Americas largest ski state has dozens of good, though expensive, resorts. Peaks seven, eight, nine and ten offer challenges to advanced skiers, with black diamond trails crisscrossing the mountain faces. Very good intermediate terrain too. Breckenridge now has the world’s highest chair (Imperial Express, to 3,915m) and a new run and gondola allow you to ski right down to town.
Breckenridge is user friendly, as its Ski Easy beginner and intermediate runs are on the bottom part of the mountain, progressing to the steep and deep stuff the higher you go. Boarding is very popular here thanks to the excellent powder-bowls and five terrain parks, including Freeway – one of the nation’s best. Après-ski is very lively with scores of bars and restaurants. Partying starts early and goes on into the early hours, with several real-ale brew pubs.[/vc_column_text][/vc_column][/vc_row][vc_row][vc_column width=”1/1″][vc_column_text]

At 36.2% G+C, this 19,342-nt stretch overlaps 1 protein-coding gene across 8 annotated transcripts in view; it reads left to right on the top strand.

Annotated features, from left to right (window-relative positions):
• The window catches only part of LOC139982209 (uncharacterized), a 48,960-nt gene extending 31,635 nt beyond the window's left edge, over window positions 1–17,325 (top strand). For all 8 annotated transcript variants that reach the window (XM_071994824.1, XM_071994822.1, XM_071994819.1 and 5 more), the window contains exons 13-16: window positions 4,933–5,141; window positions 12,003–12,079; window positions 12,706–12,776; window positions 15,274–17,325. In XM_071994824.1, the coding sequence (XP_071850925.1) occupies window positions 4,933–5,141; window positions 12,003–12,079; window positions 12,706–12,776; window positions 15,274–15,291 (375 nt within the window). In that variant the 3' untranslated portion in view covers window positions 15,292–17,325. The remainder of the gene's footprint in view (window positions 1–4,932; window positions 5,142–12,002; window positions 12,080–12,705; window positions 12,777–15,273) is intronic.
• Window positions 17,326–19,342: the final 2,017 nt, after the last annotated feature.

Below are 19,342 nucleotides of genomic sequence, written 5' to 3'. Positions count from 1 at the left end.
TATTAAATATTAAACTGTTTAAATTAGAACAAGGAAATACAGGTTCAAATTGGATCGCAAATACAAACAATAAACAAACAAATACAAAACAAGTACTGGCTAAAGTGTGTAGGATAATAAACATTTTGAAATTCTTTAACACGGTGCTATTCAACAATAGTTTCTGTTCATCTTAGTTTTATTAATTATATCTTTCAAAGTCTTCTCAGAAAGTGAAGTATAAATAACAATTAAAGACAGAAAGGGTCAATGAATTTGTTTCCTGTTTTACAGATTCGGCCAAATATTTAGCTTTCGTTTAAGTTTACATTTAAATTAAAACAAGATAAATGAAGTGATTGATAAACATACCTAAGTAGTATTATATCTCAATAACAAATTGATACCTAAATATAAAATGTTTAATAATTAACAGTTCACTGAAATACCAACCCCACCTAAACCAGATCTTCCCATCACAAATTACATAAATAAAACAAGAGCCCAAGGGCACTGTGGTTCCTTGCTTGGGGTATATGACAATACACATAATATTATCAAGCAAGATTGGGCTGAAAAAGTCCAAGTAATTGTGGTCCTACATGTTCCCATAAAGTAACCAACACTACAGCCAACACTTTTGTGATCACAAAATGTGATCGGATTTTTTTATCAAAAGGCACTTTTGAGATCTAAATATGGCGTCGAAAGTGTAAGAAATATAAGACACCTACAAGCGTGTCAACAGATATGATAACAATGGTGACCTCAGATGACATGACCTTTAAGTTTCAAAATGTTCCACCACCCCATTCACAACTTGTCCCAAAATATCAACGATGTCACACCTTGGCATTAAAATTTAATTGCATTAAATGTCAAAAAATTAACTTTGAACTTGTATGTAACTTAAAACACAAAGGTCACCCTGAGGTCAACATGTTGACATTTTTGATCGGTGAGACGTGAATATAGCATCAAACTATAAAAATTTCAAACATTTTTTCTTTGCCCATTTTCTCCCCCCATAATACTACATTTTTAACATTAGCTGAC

Telluride is a cool town with some sensational skiing, a bit like Aspen before it became a global brand. Ski bums rub shoulders with movie stars who are here to ski rather than be seen. The town has come on in recent years, boutique hotels joining historic places like the New Sheridan, but it retains its character by being off the beaten track, at the end of a box canyon near the New Mexico line, a helluva five hour drive or, more realistically, a flight from Denver. The Victorian charm remains, side by side with modern glories: the town, at 2,665m, is linked by public transport gondola to Mountain.[/vc_column_text][/vc_column][/vc_row][vc_row][vc_column width=”1/1″][vc_column_text]